The woman may experience difficulty in passing stools and complete evacuation of bowels. These symptoms become more pronounced before and during menstruation. The condition may also result in difficulty in normal sexual intercourse and sometimes sterility.


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Cystocoele ; Cystitis Pyelonephrinits Kinking of the tube Uterine prolapse Keratinisation of the Decubital ulcer Kinking of the tube

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prevention good antenatal care in pregnancy, proper management and timely intervention during delivery, Empty of bladder &rectum Avoid bearing down Avoid piston technique in placental delivery good postnatal care with proper rest, correct diet and appropriate exercise so as to strengthen the pelvic musculature. sleeping in semis position empty of bladder , Hodge pessary ,avoid early ambulation

Uterine inversion may occur immediately postpartum or, much less frequently, during the puerperium. Inversions are usually described as acute (<30 d after delivery) or chronic (>30 d after delivery).

Uterine inversion


In first-degree inversion, the inverted wall extends to but not through the cervix. In second-degree inversion, the inverted wall protrudes through the cervix but remains within the vagina. In third-degree inversion, the inverted fundus extends outside the vagina. In fourth degree or total inversion, both the vagina and uterus are inverted.

Possible etiology Reported associations for uterine inversion include the following: Idiopathic Excessive cord traction or a short umbilical cord Cred (fundal) pressure Placenta accreta or increta or percreta Fundal implantation of the placenta Chronic endometritis Fetal macrosomia Trials of vaginal birth following cesarean delivery Myometrial weakness Precipitate labor drugs, including magnesium sulfate


The classic observations include postpartum hemorrhage, the sudden appearance of a vaginal mass, and varying degrees of cardiovascular collapseall usually occurring in the immediate puerperium. The postpartum hemorrhage is usually the most striking of the symptoms and initially commands the attention of the clinician. In other cases, the sudden and disconcerting protrusion of a large, dark red, polypoid mass through the vagina either accompanying or following the placenta is noted. The characteristic appearance of the inverted uterus either retained within the vagina or protruding externally is both surprising and startling and usually immediately establishes the correct diagnosis

Management Following uterine inversion, prompt treatment of hemorrhage and shock is vital in limiting maternal morbidity and the risk of mortality. Hypotension and hypovolemia require aggressive fluid resuscitation. The general principles of treatment follow the (STAR) protocol



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Shock Initiate fluid resuscitation with 2 large-bore intravenous lines. Promptly administer 1 or more liters of an isotonic salt solution such as lactated Ringer parenterally. Submit specimens to the laboratory for possible transfusion and for determination of baseline values of hemoglobin (Hgb), hematocrit (Hct), and coagulation factors. Insert a Foley catheter. Immediately summon an anesthesiologist. Treat aggressively Order appropriate surgical equipment and assistants to ready the operating room for a possible laparotomy. Administer tocolytics to promote uterine relaxation. These may include nitroglycerin , or magnesium sulfate at 4-6 g IV over 20 minutes.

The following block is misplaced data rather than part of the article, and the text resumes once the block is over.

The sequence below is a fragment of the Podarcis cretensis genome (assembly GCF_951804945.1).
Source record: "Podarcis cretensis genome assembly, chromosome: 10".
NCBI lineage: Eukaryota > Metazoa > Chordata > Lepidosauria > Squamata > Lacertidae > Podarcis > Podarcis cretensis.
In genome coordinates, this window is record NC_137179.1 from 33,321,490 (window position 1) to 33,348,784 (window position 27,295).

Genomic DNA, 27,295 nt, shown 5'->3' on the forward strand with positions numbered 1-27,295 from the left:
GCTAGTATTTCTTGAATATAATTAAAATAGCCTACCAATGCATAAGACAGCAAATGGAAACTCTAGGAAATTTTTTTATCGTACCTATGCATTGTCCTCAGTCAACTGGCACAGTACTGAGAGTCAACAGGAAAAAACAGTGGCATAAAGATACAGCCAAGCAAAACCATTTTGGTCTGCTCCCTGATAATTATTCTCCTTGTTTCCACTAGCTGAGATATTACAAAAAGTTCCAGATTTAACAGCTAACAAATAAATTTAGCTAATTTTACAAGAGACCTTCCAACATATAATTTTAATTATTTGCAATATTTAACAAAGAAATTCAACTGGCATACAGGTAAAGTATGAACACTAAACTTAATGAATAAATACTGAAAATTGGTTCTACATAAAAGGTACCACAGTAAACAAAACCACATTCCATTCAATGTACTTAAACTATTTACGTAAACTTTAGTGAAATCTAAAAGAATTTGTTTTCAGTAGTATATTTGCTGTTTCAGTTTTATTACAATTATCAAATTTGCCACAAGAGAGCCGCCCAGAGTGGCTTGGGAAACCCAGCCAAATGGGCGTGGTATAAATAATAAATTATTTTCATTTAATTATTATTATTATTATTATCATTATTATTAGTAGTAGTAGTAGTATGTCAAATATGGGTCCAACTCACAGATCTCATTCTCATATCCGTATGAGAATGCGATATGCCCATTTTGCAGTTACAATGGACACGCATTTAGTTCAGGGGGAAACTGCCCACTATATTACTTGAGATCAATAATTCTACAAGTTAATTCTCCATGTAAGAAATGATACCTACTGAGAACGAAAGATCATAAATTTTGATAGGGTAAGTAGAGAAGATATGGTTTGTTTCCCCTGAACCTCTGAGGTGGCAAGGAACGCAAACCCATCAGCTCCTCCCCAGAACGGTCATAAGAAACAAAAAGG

Attempt prompt uterine replacement. First, proceed with a trial of simple manual replacement. If this is unsuccessful, promptly perform a laparotomy for a surgical replacement At laparotomy, general anesthesia employing a uterine relaxing agent is best,

It is important that the part of the uterus that came out last (the part closest to the cervix) goes in first. Figure P-52 Manual replacement of the inverted uterus

Suture birth canal lacerations and any surgical incisions in cervix or vagina. Perform uterine massage (after replacement). Administer uterotonics. These may include methyl ergonovine maleate (Methergine 0.2

Surgical techniques If 2 or more attempts at manual replacement are unsuccessful, surgery is indicated. An abdominal approach for uterine replacement is favored. A vaginal technique has also been described but has few adherents. In the vaginal procedure, the bladder is dissected from the cervix, and the anterior lip of the cervix and the anterior wall of the uterus are incised to the extent necessary to permit replacement.

POST-PROCEDURE CARE Once the inversion is corrected, infuse oxytocin 20 units in 500 mL IV fluids (normal saline or Ringers lactate) at 10 drops per minute: - If haemorrhage is suspected, increase the infusion rate to 60 drops per minute; - If the uterus does not contract after oxytocin, give ergometrine 0.2 mg or prostaglandins (Table S-8). Give a single dose of prophylactic antibiotics after correcting the inverted uterus: - ampicillin 2 g IV PLUS metronidazole 500 mg IV; - OR cefazolin 1 g IV PLUS metronidazole 500 mg IV.